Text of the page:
What kind of extracurricular activities do medical schools look for?

Preparing for medical school demands displaying your passion for both medicine and helping others. Like medical schools, other graduate school programs (think: business or law) require strong grades, test scores, leadership experience, and resumes. But medical school requires so much more than that. Good extracurricular activities for medical school are a particularly important part of the application process.

Through your application — personal statement, AMCAS experience list, secondaries, and interviews — you must demonstrate a genuine desire to make a difference in the lives of others. You must also show an undeniable passion for the field you are about to dedicate the next several years of your life to: medicine.

How do you do this? What do medical schools look for in an applicant?

Join or start activities that help others or have a relevance in medicine. Here are some good extracurricular activities for medical school:

1. Research

Whether researching new surgical devices, eliminating disease, or examining the structure of a virus, breakthroughs in the medical field were not an accident; rather, they were the result of committed, systematic efforts to find out how things work. They were the result of research.

Research opportunities are good extracurricular activities for medical school for a number of reasons. Firstly, they demonstrate a desire to discover and a commitment to finding answers. Secondly, medical schools are looking for candidates who are going to change the future of medicine. Doing research during undergrad or a gap year will demonstrate your potential to do so. Thirdly, doing your own research will help you learn how to interpret research, which is something you will need to be able to do in medical school and as a physician.

2. Service

When applying to medical school, you must show that you have a passion for helping others. When you think about it literally, doctors care for people when they are sick, and sometimes, at their worst. As an applicant, you must prove that you have a desire to do this and that you have the guts to handle this responsibility. Serving others is a defining characteristic of the medical practice. As an applicant, you must prove on your resume that you are ready and willing to do this, so volunteering with related organizations makes for good extracurricular activities for medical school.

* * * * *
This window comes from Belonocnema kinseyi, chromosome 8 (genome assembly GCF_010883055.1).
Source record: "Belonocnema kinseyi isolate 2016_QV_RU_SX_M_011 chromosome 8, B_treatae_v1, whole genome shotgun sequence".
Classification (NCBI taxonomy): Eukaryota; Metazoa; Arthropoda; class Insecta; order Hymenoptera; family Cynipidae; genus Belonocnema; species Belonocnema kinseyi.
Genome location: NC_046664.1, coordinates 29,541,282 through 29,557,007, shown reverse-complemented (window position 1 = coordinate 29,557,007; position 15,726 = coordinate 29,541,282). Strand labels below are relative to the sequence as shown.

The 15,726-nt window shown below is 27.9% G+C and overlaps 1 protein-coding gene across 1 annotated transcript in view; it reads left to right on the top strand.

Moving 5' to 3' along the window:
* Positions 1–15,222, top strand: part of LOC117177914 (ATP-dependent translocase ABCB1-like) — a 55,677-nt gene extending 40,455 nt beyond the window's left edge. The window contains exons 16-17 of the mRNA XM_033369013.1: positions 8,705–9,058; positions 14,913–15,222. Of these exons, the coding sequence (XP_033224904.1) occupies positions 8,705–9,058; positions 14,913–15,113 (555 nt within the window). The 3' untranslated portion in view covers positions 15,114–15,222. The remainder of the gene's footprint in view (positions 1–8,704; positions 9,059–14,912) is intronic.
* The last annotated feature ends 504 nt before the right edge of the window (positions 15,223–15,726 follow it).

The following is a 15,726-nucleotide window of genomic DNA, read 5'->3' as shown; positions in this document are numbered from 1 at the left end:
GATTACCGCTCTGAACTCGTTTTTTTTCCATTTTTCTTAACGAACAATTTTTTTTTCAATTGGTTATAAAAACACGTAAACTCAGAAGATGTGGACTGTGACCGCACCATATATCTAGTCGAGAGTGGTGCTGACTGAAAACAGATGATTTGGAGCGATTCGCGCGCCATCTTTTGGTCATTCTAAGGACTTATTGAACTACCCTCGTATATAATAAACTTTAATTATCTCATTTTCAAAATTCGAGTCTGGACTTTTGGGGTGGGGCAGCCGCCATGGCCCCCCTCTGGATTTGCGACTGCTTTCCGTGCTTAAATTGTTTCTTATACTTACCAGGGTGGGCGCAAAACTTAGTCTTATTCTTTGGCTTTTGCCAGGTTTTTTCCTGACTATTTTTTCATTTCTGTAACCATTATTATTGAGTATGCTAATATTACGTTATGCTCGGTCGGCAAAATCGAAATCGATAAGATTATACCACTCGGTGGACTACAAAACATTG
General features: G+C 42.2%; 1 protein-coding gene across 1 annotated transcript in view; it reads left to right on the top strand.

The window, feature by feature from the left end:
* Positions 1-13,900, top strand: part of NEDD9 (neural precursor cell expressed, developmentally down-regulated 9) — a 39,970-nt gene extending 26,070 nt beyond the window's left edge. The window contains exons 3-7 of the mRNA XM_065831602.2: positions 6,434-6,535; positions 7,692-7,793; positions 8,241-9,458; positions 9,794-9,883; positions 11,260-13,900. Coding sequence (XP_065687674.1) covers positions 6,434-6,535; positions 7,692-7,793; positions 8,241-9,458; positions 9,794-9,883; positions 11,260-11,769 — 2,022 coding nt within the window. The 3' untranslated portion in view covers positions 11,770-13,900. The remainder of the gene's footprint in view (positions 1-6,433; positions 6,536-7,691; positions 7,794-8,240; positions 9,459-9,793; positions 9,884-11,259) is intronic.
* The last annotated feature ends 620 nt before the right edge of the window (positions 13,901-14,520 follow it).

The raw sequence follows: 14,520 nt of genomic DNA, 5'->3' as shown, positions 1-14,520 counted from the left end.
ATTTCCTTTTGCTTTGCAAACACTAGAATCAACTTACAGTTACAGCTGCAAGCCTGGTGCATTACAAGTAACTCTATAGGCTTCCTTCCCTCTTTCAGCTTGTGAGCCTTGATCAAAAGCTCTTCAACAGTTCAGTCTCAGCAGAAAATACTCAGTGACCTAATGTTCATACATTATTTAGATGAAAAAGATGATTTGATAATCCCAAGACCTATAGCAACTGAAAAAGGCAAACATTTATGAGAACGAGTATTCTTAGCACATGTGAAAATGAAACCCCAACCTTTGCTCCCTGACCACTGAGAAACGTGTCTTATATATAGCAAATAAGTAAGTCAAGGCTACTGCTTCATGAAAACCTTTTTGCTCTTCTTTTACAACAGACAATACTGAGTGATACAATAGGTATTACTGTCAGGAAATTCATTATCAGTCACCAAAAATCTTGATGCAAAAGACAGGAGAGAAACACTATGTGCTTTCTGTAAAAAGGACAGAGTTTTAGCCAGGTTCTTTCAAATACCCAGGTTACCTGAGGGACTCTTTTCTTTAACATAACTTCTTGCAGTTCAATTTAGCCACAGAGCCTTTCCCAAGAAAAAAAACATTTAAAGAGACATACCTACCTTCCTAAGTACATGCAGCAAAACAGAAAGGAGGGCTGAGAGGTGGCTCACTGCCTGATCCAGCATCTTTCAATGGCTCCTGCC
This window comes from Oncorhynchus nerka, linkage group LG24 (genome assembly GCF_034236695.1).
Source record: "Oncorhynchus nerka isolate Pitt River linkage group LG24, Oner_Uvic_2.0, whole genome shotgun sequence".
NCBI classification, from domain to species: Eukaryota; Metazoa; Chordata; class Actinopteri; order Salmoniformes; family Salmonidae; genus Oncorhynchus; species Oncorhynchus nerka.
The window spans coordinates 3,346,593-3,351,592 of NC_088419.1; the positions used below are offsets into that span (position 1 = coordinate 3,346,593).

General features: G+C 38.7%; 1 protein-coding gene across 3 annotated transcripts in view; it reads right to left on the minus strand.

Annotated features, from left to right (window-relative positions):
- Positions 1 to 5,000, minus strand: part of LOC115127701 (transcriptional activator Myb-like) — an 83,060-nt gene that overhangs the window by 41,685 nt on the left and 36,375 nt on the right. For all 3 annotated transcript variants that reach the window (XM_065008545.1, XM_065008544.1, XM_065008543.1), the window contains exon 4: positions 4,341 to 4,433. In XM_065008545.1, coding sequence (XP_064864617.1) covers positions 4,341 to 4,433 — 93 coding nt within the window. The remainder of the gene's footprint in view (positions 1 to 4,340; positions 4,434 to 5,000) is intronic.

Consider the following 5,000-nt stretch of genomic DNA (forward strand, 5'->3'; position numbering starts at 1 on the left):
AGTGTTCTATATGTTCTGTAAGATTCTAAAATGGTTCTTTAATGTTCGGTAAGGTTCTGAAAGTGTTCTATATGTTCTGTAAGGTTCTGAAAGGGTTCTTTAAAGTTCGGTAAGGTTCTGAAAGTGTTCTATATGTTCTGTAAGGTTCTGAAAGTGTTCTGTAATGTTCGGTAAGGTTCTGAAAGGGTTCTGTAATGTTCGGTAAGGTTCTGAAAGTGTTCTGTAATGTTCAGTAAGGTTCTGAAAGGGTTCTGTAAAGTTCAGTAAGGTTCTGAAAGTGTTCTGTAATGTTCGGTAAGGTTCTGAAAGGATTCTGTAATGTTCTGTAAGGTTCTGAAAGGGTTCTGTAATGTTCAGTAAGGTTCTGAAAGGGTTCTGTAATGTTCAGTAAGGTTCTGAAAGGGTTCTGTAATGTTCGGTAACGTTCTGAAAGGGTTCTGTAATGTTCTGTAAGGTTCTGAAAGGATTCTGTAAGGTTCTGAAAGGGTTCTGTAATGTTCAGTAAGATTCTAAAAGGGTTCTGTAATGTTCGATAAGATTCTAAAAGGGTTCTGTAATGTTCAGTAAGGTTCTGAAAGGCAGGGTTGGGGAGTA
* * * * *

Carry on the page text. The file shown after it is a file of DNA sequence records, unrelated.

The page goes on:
When participating in service and volunteer opportunities, you must demonstrate tangible achievements. How many people did you treat or help? How much money did you raise? How much medicine did you distribute? What improved as a result of your effort?

You must also demonstrate sustained involvement over a significant period of time. As one of our former admissions officers from UCSF School of Medicine said, “A two-week service trip to Honduras isn’t fooling anyone! Two weeks is not enough time to make an impact; it’s only enough time to make observations.”

3. Work/internship experience

When medical school admissions committees admit applicants, they are choosing to invest hundreds of thousands of dollars into their education. It is a huge investment of time, money, and resources. They must make absolutely sure that applicants know exactly what they are getting into! They simply cannot risk admitting a student who doesn’t have the highest level of commitment to medicine or who doesn’t have the resilience and perseverance to make it through to the end.

To demonstrate your commitment to becoming a physician, you should probably spend some time learning what it’s like to be one! Good extracurricular activities for medical school, therefore, include shadowing doctors, working as a scribe, working at a clinic, or interning at a hospital, among others.

4. Teaching experience

Being a good physician requires excellent communication, listening, and leadership skills, all of which can be strengthened through teaching. As a doctor, you will essentially need to teach patients about their condition, symptoms, or treatment options in an understandable and easy-to-digest way. You can practice and prepare to do this through teaching. Whether it’s working as a teaching assistant during undergrad, taking a gap year to teach health in a foreign country, or coaching a sport, start learning how to teach.

Standing out (in a good way!) is the single most important part of the medical school application process. While the ideas above are good extracurricular activities for medical school and somewhat expected of pre-med students, you should not feel limited to only participate in these activities.

Whatever you choose to do, make sure that you are (1) demonstrating a genuine passion for medicine and helping others, (2) making a tangible and noticeable impact, and (3) showing sustained involvement and dedication to an activity, organization, or cause.

Yosepha Greenfield is co-founder, InGenious Prep.

Image credit: Shutterstock.com

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